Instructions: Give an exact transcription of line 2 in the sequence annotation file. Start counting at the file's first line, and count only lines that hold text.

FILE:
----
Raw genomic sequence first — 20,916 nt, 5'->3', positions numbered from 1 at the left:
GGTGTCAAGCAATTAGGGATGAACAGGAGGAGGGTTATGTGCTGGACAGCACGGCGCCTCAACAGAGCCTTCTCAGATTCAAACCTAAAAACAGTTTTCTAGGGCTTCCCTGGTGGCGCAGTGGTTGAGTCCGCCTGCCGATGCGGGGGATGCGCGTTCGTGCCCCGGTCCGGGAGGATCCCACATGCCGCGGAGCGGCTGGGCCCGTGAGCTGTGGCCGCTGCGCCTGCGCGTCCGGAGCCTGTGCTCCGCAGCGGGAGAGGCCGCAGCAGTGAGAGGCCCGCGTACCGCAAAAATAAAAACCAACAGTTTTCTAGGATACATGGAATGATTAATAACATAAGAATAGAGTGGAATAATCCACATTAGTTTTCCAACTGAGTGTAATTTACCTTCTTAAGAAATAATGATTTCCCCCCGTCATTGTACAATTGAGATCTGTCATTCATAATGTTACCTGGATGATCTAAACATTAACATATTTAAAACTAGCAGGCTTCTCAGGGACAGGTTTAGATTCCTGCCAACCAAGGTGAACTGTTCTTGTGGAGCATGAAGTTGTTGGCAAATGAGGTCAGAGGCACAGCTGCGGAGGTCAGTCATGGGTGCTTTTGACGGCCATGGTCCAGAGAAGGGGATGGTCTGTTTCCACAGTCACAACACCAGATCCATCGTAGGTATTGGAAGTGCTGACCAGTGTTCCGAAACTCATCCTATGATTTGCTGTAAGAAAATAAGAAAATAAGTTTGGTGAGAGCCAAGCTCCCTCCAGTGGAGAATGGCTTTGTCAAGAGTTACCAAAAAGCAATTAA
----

GGTGTCAAGCAATTAGGGATGAACAGGAGGAGGGTTATGTGCTGGACAGCACGGCGCCTCAACAGAGCCTTCTCAGATTCAAACCTAAAAACAGTTTTCTAGGGCTTCCCTGGTGGCGCAGTGGTTGAGTCCGCCTGCCGATGCGGGGGATGCGCGTTCGTGCCCCGGTCCGGGAGGATCCCACATGCCGCGGAGCGGCTGGGCCCGTGAGCTGTGGCCGCTGCGCCTGCGCGTCCGGAGCCTGTGCTCCGCAGCGGGAGAGGCCGCAGCAGTGAGAGGCCCGCGTACCGCAAAAATAAAAACCAACAGTTTTCTAGGATACATGGAATGATTAATAACATAAGAATAGAGTGGAATAATCCACATTAGTTTTCCAACTGAGTGTAATTTACCTTCTTAAGAAATAATGATTTCCCCCCGTCATTGTACAATTGAGATCTGTCATTCATAATGTTACCTGGATGATCTAAACATTAACATATTTAAAACTAGCAGGCTTCTCAGGGACAGGTTTAGATTCCTGCCAACCAAGGTGAACTGTTCTTGTGGAGCATGAAGTTGTTGGCAAATGAGGTCAGAGGCACAGCTGCGGAGGTCAGTCATGGGTGCTTTTGACGGCCATGGTCCAGAGAAGGGGATGGTCTGTTTCCACAGTCACAACACCAGATCCATCGTAGGTATTGGAAGTGCTGACCAGTGTTCCGAAACTCATCCTATGATTTGCTGTAAGAAAATAAGAAAATAAGTTTGGTGAGAGCCAAGCTCCCTCCAGTGGAGAATGGCTTTGTCAAGAGTTACCAAAAAGCAATTAA